Bartang Valley

Already in the 1930ies the Russian explorer Pavel Luknizki had stated :

„The one who has not been in Bartang valley

has not been in the Pamirs at all.“


Even the Pamiri themselves consider the Bartang valley as the maybe most prototypical region of their homeland.

On the one hand most of the Non-Bartangi view their compatriots, especially those from Upper Bartang, with reverent respect due to their harsh living conditions, which do not seem to have anything in common with those in the provincial capital Khorog.

On the other hand they are fascinated in the face of the age-old traditions that are still alive in this particularly remote region.


Typical bridge in Upper Bartang
Typical bridge in Upper Bartang


Bartang is therefore the No. 1 destination for those who wish to observe millennium-old manual agricultural techniques or rituals which have already been forgotten for generations in other parts of the Pamirs.


Have you ever been using an oxen-plough, threshing grains and winnowing by hand? In Bartang valley you can try all of this. Furthermore don’t forget to visit some Ostons, holy places. There are several significant ones in Bartang – do not miss to be told the legends surrounding them and to take some holy soil from there. 

If you are fortunate enough to stay in Bartang during the Muslim Festival of Eid, you will be able to witness many fascinating little rites in the course of this holiday, which are only performed locally in this specific way. Or maybe you will run into one of the knowledgable traditional Mullos, who will look into his holy books, which have been passed down from generation to generation to him, in order to tell you about your destiny or to write a healing amulet for you.

Bardara: Oston with a holy tree, which is said to protect the village from a recurrent landslide
Bardara: Oston with a holy tree, which is said to protect the village from a recurrent landslide


In some villages remains of refuge castles, caves for hiding and secret exits in houses narrate about the time prior to the „pax sovietica“, when Kyrgyz marauders from the Eastern Pamirs where regularily plundering the Bartangi villages. Many other historical traces, which can be discovered everywhere in Bartang valley, bear testimony to a long settlement history. Keep your eyes open for solar calenders, board games and footprints of mythical beings on stones and for the omnipresent petroglyphs from several periods.


The scenery in Bartang leaves nothing to be desired as well: Whereas the lower part of the valley is characterized by ragged gorges and an adventurous road (which had been finished only in the 1990ies), the valley widens in its upper parts. At the same time the climate gets successively more arid: The sterile yet in geological terms very exciting mountain slopes with their colourful stones stand in sharp contrast to the often deeply turquoise river and the river oases, which shine in bright green during spring time.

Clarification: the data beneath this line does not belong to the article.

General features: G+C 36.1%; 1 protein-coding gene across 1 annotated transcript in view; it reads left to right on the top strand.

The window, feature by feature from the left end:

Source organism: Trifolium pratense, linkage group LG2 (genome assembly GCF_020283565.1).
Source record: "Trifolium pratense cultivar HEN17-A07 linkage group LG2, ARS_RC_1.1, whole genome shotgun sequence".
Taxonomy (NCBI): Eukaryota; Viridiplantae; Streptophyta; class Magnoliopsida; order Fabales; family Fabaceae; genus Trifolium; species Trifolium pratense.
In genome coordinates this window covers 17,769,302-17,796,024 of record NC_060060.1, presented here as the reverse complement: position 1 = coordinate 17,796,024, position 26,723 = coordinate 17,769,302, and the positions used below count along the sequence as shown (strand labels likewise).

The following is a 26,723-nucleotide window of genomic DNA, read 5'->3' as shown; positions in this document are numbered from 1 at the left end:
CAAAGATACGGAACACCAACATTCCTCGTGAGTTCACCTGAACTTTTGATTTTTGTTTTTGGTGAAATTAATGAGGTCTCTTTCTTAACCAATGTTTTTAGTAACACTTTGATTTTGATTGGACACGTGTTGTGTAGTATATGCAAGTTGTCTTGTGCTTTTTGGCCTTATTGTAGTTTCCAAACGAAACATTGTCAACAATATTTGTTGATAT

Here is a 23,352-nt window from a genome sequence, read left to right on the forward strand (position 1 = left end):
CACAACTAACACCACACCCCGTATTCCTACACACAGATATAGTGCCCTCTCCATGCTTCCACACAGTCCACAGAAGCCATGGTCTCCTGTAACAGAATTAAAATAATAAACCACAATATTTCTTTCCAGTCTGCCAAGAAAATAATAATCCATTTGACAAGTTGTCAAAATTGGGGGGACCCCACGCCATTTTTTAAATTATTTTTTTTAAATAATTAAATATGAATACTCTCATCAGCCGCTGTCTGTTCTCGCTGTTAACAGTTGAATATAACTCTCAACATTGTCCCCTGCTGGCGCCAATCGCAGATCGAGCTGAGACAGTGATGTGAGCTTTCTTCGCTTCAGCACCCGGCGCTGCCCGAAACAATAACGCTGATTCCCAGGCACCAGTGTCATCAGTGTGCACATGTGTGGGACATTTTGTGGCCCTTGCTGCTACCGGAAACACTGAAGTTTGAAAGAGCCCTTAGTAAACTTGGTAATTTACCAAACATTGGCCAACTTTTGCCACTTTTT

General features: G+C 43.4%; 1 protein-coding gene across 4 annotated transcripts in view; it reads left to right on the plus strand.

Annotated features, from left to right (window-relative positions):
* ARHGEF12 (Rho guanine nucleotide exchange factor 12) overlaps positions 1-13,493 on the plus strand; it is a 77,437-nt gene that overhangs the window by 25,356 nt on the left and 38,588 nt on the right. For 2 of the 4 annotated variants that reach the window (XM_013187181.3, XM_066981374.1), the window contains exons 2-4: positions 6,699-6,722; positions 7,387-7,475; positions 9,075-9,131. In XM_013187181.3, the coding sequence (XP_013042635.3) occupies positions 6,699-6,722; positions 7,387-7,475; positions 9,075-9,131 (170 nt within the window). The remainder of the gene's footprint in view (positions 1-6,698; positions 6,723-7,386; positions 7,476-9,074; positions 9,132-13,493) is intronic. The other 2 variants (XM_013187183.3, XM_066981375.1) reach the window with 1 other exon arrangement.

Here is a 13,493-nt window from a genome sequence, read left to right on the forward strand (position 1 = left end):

In these oases most villages are situated. Each of them has its own unique character. An exception of the rule is Roshorv, one of the largest villages in all Badakhshan, which lies in a spectacular location on a stormy high-plateau directly below the sharp Pik Lapnazar (5990 m), the “Matterhorn” of the Pamirs.

Some more “VIPs” among the Pamiri summits can be observed or even climbed from Bartang, for example former Peak Revolution, today renamed Peak Independence (6940 m). For “Summitviewing” it is best to enter one of the idyllic and even more remote side valleys of the Bartang. Possibly you will also meet some shepherds on the high-pastures there – they will be glad for some helping hand in their strenuous work of butter making.

Peak Revolution / Independence Panorama from Ruj Valley close to Savnob
Peak Revolution / Independence Panorama from Ruj Valley close to Savnob

This seeming idyll is just spoilt by one thing: Especially in Upper Bartang you can experience from close how tightly political upheavals and ecological change can be intertwined. This region is generally poor in forests, and since the breakdown of the Soviet Union the supply with subsidized coal has also ceased. However the population has been constantly growing during the Soviet time, so that since the 90ies a massive and accelerating energy crisis occurs. On your tour you will everywhere meet women who are pulling out the last dry roots from dizzying steep slopes (which are then exposed to erosion without protection), in order to bring them the up to 20 km back to their village- either on their donkey's or even their own back.

For an initiative that is addressing this problem, see .




As you are already in Bartang, you should not omit a visit to the famous Lake Sarez, if you are equipped with a permit. Continuing further up the Tanimas and Kokubel-branch of Upper Bartang you will reach the Tanimas glacial system, Aktash and finally Karakul Lake. It is also possible to cross south to Ghunt or north to Yazgulam Valley.